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Australia Sets “Inadequate” Emissions Target
People, Environment

Australia Sets “Inadequate” Emissions Target

Australia plans to cut greenhouse gas emissions by between 26% and 28% below 2005 levels by 2030, Prime Minister Tony Abbott has said.
It is less than cuts pledged by countries such as Canada and the US, BBC reported.
Australia’s previous target was to cut emissions by 5% by 2020, based on emissions in 2000.
The announcement comes ahead of a key international meeting in Paris in December to agree on a new global climate strategy.
Australia is still largely powered by carbon-polluting coal and is one of the world’s biggest coal exporters. It is the 13th largest greenhouse gas emitter in the world and the largest emitter of carbon dioxide per capita on the planet.
Abbott said Australia had to protect economic growth at the same time as it reduced emissions.
“It is very much that everything we do has this in mind: how do we promote jobs and growth ... and climate change policy is no different,” he said at a press conference in Canberra.
“We have to reduce our emissions ... but in ways that are consistent with continued strong growth.”

  Vastly Low
Abbott said Australia’s target was within the middle of the spread of targets adopted by economies of comparable size.
He said the cost to the economy of achieving a 26% cut by 2030 would equate to between about 0.2% and 0.3% of Australia’s gross domestic product.
Scientist Tim Flannery from independent not-for-profit research group the Climate Council, said even if Australia met this target, it would still be emitting more per person than the US and “significantly more” than the UK, on a per capita basis.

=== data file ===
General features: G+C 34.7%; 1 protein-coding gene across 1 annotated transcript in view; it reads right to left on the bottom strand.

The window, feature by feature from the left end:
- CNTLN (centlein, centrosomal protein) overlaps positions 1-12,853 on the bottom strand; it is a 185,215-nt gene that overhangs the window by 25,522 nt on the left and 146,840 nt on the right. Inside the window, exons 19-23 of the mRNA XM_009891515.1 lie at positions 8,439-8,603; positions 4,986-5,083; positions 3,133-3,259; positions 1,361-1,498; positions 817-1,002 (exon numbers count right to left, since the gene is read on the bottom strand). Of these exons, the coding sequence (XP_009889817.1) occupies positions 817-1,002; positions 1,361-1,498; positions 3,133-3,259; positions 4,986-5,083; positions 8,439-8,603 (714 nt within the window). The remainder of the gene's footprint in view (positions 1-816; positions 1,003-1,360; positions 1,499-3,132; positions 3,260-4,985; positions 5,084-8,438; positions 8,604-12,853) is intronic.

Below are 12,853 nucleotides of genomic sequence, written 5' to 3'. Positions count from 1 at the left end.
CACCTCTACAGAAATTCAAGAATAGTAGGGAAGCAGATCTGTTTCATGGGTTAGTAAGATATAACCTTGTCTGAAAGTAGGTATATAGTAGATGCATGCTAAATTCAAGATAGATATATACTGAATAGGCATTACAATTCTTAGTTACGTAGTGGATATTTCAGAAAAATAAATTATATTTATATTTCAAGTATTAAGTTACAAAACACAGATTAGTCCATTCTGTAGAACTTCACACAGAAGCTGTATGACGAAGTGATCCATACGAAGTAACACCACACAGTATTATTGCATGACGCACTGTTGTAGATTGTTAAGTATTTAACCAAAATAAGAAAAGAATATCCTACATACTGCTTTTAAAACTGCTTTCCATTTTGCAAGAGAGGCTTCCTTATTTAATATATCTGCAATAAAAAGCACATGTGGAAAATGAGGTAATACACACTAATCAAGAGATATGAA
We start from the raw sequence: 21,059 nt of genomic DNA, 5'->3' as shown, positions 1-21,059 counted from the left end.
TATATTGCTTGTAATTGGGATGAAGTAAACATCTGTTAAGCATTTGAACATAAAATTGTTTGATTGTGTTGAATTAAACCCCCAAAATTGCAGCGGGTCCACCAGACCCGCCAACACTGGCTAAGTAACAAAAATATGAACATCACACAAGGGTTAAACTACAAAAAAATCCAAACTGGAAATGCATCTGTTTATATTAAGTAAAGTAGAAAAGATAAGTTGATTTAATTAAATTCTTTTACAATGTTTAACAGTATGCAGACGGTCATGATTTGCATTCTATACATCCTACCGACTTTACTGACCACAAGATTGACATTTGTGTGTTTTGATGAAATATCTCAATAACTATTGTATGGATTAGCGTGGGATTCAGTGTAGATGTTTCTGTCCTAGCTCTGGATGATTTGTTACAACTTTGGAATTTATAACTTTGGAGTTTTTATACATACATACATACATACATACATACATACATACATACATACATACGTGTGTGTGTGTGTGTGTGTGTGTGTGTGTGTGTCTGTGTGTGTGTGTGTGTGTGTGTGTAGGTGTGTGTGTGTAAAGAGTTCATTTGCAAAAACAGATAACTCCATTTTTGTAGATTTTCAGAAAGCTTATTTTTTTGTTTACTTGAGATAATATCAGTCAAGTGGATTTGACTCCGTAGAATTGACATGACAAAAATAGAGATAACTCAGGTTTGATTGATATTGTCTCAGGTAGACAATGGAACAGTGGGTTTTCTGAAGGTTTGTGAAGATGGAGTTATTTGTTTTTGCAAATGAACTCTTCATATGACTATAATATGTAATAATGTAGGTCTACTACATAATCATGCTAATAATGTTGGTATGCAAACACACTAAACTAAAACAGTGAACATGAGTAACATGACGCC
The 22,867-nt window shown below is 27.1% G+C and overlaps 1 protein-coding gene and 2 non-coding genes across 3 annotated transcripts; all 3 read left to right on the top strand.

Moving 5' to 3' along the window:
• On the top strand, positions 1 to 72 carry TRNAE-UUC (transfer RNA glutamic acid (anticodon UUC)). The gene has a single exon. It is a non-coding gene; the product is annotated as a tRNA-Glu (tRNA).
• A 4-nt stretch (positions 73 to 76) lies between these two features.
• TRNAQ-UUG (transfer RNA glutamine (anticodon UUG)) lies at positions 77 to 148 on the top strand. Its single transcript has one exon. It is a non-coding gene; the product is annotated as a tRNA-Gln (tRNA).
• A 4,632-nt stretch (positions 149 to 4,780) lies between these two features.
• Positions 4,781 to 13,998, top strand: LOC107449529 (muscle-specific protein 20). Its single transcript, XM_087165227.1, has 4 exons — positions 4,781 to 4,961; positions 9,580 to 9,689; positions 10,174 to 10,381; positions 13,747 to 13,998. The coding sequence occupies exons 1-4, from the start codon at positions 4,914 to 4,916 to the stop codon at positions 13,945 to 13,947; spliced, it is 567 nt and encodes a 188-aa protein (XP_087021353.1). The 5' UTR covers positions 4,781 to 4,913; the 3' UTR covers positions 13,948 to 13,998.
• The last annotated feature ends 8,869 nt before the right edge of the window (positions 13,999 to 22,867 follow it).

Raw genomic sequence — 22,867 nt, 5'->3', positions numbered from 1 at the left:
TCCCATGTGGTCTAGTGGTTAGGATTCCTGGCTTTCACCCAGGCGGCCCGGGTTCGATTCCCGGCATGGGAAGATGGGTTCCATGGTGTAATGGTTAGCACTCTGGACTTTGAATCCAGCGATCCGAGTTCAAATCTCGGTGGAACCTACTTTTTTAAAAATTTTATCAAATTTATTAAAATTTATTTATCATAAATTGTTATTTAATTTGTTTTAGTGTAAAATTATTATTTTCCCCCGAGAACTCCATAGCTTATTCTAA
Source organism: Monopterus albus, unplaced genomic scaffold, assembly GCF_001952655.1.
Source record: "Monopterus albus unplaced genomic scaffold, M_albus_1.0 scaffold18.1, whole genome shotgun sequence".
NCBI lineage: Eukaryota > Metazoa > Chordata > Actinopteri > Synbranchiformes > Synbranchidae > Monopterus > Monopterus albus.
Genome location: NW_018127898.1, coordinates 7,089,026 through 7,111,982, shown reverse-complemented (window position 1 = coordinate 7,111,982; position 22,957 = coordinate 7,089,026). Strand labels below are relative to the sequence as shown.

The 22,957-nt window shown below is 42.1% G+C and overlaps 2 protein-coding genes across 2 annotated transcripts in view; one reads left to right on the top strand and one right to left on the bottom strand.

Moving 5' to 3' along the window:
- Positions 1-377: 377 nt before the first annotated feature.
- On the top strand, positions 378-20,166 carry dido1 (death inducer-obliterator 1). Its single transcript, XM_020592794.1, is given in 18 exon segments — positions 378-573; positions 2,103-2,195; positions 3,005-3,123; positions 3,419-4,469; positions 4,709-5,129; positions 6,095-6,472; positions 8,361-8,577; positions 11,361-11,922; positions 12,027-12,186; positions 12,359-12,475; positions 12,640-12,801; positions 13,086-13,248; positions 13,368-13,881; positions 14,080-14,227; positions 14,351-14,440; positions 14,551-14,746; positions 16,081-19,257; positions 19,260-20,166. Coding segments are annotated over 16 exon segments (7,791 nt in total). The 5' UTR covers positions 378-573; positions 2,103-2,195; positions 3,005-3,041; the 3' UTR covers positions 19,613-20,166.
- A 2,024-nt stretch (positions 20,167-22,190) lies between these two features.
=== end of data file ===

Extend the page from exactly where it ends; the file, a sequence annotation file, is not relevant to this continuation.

“These targets are vastly inadequate to protect Australians from the impacts of climate change and do not represent a fair contribution to the world effort to bring climate change under control,” said Prof. Flannery.
The chief executive of the Climate Institute, John Connor, echoed Flannery’s sentiments and said 26% would be “pathetically inadequate” and still leave Australia as “the highest per capita emitter in the world”, according to The Guardian.
“All the research shows we can reduce our emissions by much more even with higher population growth,” he said.

  Abbott’s Defense
Abbott said the new target was “foursquare in the middle” of the pledges comparable economies will take to the United Nations meeting in Paris in December.
The pledge is lower than those made by comparable developed economies, including the United States (41%), the European Union (34%) and Canada (30%), but the Australian government argues it is proportionate because of Australia’s higher population growth and the higher economic costs of global climate action on coal exports.
The average of developed nation emission reductions, using the 2005 base year, is about 36% by 2030.
The Climate Council says that to stay below a 2°C rise in global temperature, Australia would need to cut emissions by 60% by 2030 on 2000 levels.

 

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